Digger's Rest: A Soldier's Retreat

Author:
Kylie Hatfield
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“We’ve got to look after our younger guys,” states Nick Forster-Jones, who, along with his wife Karen, have been doing just that for the last 18 months on their private property in the Sunshine Coast Hinterland, which they’ve adapted and opened up to veterans in need of a break.
 
‘Diggers Rest – A Soldier’s Retreat’ is a 22-acre property over rolling hills and bordering state forest, providing a place of respite for former and currently serving members of the Defence force and their families, who feel the need to reset their minds and reconnect.

A converted shed houses Nick’s family, while two, soon to be three, cabins and ample camping ground provide basic accommodation for veterans and their families. It is simple in its design and function, but provides just the right balance between creature comforts and roughing it that appeals to veterans.
View toward the Sunshine Coast hinterland from the driveway at Digger's RestImage source: Rhys Martin
 
Hailing from Rhodesia in Africa, Nick moved to Western Australia in 1982 and joined the Australian Army in 1985. Based out of Sydney with 3rd Battalion, Nick served for just under seven years before moving back to Africa.

“We were the rear echelon, so we were the guys with no wars to go to, which, I think I was blessed,” said Nick.

“But my so called ‘Afghanistan’ so to speak would have been South Africa. With the police in Johannesburg; that’s where my war was.”

Back in Africa, Nick spent the next 13 years working in anti-poaching with the Black Rhino and as a police officer with the South African Police in Johannesburg. During this time Nick met Karen and they started their family, before the lure of the Aussie lifestyle drew them back to Queensland eight years ago.

“You can’t beat Australia for lifestyle. It’s more beach-oriented, which is nice, because we were land-locked,” said Nick.

“Plus it’s effectively a Christian-based, God-fearing country. That’s what drew us here as immigrants back in the day, and the values; it’s on the British system, same as South Africa. South Africa and Rhodesia are part of the Commonwealth, so things here are similar.”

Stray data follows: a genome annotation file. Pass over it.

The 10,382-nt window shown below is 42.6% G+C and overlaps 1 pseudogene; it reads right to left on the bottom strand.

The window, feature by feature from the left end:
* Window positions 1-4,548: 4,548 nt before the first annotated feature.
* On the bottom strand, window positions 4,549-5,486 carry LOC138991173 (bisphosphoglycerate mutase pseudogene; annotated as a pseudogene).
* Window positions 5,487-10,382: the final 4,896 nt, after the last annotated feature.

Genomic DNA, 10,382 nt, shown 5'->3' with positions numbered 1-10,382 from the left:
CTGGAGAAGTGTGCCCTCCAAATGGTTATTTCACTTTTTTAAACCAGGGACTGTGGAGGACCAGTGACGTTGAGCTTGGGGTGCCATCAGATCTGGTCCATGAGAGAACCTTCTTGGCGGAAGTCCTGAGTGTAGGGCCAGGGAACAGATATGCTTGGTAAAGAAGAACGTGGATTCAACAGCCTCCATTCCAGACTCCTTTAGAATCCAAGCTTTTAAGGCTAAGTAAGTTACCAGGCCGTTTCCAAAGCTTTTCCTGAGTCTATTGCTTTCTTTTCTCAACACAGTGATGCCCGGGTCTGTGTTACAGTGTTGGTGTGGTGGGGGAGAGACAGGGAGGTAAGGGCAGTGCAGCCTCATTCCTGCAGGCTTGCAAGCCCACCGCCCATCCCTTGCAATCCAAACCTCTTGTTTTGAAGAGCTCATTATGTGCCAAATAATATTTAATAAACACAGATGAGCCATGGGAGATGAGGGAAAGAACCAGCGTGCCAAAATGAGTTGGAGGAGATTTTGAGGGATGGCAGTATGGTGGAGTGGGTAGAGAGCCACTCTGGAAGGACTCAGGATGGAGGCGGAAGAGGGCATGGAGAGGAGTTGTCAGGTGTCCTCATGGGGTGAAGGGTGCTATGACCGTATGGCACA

Buying their land three years ago as a farm, Nick and Karen moved onto the vacant block with their caravan, tent and container full of furniture. They built a small open kitchen and shower to get by while plans were made to build their house. But it wasn’t long before the idea to set up a veteran respite came to Nick, and their plans changed.

Nick attended an Army vs Navy rugby union game out of interest as he used to play, and saw a presentation
by veteran Tyson Murray, which really resonated with him.
Tractor shed at Digger's RestImage source: Rhys Martin
 
“There wasn’t a dry eye, everyone was just flattened. I came back that night and said to Karen ‘there is a massive need for this’,” said Nick.

Starting with closing in the outdoor kitchen and shower to make a small cabin, a second cabin followed and a third, larger cabin is in construction. These cabins provide basic accommodation and facilities popular with couples or families, however it is the open space suitable for camping that has been popular with veterans visiting on their own, who are happy to roll out their swag.

“The camping side has grown, we didn’t anticipate that, but that has grown. Vets can camp all over, and we actually find it is the Vietnam veterans that like the camping,” said Nick.

While Diggers Rest is not targeted at Vietnam veterans, with the concept designed to assist more the younger or contemporary veterans, Nick and Karen would never turn a veteran away.